Utley’s still owed about $4.43MM this season, plus a $2MM buyout on a club option that will not automatically vest, as he’ll fall shy of 500 plate appearances required for that guarantee to trigger. The 36-year-old has already cleared waivers, making him eligible to be dealt to any team, but his 10-and-5 rights are still in effect, giving him the power to veto any trade of which he does not approve. ESPN’s Buster Olney reported yesterday that Utley was seeking a guarantee of playing time in any trade.
The 28-year-old Giavotella has somewhat surprisingly held down the Angels’ second base gig all season, hitting .271/.320/.359 along the way. Defensive metrics peg him as sub-par at second base, however, leading both rWAR and fWAR to value him as little more than a replacement-level option when combined with his slightly below-average bat. Of course, there’s no guarantee that Utley would provide a superior alternative, as he hit poorly all season before landing on the DL for more than a month. He’s 7-for-17 since being activated, but that does little to nothing to erase his earlier woes.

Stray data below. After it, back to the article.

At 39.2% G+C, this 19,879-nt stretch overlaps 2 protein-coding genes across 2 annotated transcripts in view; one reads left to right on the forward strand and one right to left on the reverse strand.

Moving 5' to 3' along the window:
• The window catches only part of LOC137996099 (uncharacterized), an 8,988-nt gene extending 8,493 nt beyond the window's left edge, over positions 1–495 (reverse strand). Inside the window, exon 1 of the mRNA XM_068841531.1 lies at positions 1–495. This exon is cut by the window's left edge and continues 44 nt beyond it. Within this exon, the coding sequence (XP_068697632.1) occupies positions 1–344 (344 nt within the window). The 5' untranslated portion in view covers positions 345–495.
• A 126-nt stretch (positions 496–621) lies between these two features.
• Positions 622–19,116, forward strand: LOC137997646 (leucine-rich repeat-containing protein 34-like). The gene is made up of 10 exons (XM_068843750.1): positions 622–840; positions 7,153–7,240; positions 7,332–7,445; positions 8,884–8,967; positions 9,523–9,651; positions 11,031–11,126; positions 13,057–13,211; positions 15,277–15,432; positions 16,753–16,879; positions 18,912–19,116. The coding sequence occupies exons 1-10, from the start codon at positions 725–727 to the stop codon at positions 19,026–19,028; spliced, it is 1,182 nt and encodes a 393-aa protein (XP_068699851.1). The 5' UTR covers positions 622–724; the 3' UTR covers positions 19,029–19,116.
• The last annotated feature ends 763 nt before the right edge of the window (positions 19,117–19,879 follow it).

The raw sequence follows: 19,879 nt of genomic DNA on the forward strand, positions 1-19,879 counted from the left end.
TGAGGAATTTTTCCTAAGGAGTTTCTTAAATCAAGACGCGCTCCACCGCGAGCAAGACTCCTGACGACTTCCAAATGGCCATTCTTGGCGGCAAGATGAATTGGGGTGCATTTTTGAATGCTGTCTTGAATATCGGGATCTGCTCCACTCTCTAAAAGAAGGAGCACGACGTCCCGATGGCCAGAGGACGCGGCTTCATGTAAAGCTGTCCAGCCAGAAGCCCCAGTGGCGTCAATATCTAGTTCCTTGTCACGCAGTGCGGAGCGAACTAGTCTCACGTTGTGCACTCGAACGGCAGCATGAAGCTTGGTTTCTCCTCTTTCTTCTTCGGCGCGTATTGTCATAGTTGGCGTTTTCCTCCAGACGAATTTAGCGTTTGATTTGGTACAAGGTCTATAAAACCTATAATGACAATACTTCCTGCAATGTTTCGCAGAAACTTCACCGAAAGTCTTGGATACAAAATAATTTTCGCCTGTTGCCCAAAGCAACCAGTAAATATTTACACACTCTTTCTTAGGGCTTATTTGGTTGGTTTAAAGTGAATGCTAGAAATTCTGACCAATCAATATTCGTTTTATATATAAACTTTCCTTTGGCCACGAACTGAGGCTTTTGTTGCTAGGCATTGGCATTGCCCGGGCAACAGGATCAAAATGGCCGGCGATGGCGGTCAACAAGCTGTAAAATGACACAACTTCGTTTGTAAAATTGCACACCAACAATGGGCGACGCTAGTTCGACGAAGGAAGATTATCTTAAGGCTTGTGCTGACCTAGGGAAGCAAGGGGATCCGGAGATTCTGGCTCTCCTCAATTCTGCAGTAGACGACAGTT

Some may question the aforementioned lack of roster flexibility on the Angels, but the team clearly feels committed to keeping Rule 5 pick Taylor Featherston on the roster despite the absence of offensive production (.126/.181/.195). Shane Victorino hasn’t hit since his acquisition, but he does have just 27 plate appearances with the Halos and would figure to have a lengthier leash than that. Matt Joyce has struggled at the plate all season long, but he’s on the disabled list due to concussion symptoms as opposed to occupying a spot on the active roster.
As expected, Angels starter C.J. Wilson has decided to undergo elbow surgery and will miss the rest of the season, Mike DiGiovanna of the Los Angeles Times reports on Twitter. Wilson is expected to be ready for the spring.
Wilson was reportedly weighing whether or not to go under the knife after dealing with multiple bone spurs all season long. He’s previously had clean-up operations with good results, and was able to toss over two hundred innings in 2013 after having bone spurs removed over the prior offseason.
Wilson topped that inning mark in four straight seasons, including his first two with the Angels, but fell shy last year and will do so again in 2015. He’ll wrap up his season with 132 frames of 3.89 ERA pitching, with 7.5 K/9 against 3.1 BB/9. The Halos owe Wilson $20MM next year, the final season of his contract.